Are there ideas being explored here that you couldn’t work with in other groups?
Yes. Exploring the idea of a pan-rhythmic interface of bitonal matrices, for one. But exploring new ideas requires rehearsal time and few musicians want to rehearse today if there’s no gig tomorrow. This is one reason conventional ways of organizing the music often rule the day. Fortunately, the four members of Hush Point are eager to work on new things and are into rehearsing, which is rare. Aryeh, Jeremy and Anthony are always coming up with new stuff to try, a lot of which winds up working out. Ultimately, our goal in this band is to truly create music as a single entity. We get closer every time we hit.

Stream “HDMB”:


You’re significantly older than the other guys in the band—how does that impact the band dynamic? How do you keep the exchange of ideas equal?
Among players, jazz has always been an equalizer. Differences between black and white, young and old, male and female, are all subordinate to one thing: how do you play? The better the players, the more that holds true. Now, you do have the occasional knucklehead that tries to raise a racial barrier or something, but jazz is Darwinian—ideas as stupid as that can’t survive in the long run.

So you have it both ways—my relevance as a player is not diminished by age, but I’m not automatically granted Revered All-Knowing Jazz Elder status either. In fact, Aryeh and Jeremy routinely take my tunes and change them all around. I once brought in an arrangement of “Hatikva” and it got changed to major. And now Anthony’s getting into the act—he wants every ballad to have a bass drum solo. Italian drummers.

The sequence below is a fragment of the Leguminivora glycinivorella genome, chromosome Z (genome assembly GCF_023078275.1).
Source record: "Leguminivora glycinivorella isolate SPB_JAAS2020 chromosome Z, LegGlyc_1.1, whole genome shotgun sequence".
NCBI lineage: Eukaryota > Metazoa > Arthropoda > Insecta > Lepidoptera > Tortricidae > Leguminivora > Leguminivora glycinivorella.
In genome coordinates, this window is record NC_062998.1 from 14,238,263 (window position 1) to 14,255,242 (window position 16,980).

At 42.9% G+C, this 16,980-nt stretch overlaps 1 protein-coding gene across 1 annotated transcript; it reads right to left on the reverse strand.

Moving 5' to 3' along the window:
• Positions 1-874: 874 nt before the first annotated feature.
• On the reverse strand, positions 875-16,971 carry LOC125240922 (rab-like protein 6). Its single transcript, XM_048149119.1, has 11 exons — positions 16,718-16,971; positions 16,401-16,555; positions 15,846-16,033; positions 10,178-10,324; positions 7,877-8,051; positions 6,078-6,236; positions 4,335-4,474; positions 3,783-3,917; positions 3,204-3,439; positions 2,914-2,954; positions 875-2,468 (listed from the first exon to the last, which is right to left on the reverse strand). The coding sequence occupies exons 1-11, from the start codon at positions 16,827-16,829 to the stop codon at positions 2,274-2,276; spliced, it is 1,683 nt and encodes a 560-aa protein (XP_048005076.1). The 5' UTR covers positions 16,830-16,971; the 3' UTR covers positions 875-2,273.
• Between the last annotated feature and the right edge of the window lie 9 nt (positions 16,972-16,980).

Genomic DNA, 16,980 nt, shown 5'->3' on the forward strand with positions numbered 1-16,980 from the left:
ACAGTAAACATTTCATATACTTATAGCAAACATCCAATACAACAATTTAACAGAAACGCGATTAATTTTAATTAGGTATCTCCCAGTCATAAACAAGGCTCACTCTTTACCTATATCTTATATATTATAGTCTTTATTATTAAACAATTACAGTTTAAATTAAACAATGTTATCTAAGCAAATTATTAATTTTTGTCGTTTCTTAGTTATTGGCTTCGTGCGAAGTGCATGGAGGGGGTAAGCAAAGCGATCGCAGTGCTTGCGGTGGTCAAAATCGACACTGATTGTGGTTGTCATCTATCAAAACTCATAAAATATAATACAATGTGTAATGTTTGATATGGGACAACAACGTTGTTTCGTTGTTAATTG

My age does let me say things such as “One time Sonny Stitt told me that soloing on fast tunes is like eating key lime pie in a new Chrysler” or preface statements with “Thad Jones used to say…” The guys pretty much ignore stuff like that, though.

Which song on this album best sums up where Hush Point is in 2014?
Usually Jeremy’s writing seems to be more characteristic of Hush Point‘s direction than mine or Aryeh’s, and Jeremy’s vision for the band informs much of what we do. When he and I were first putting a concept together, it was Jeremy’s sound and ideas that seemed to crystallize our direction. In our case, the word “concept” denotes being pissed off at predictable arrangements, substituting volume for intensity, lack of counterpoint, not being able to hear or use subtlety and….some other things I forget right now. Perfling. Too much multicolor perfling.

Back to the question—if I were to pick the song which at this point best sums up the band, it might be one of mine. And  this after all that stuff I said about Jeremy. The tune in question, “Grounds for Divorce,” goes to a lot of different musical places and is a microcosm of Hush Point‘s different approaches. The melody is bitonal, some of the counterpoint is also bitonal, harmony and time are abandoned at one point, there’s a rubato horn line based on a 12-tone row and there’s a happy ending wherein we all get the girl and our enemies are defeated.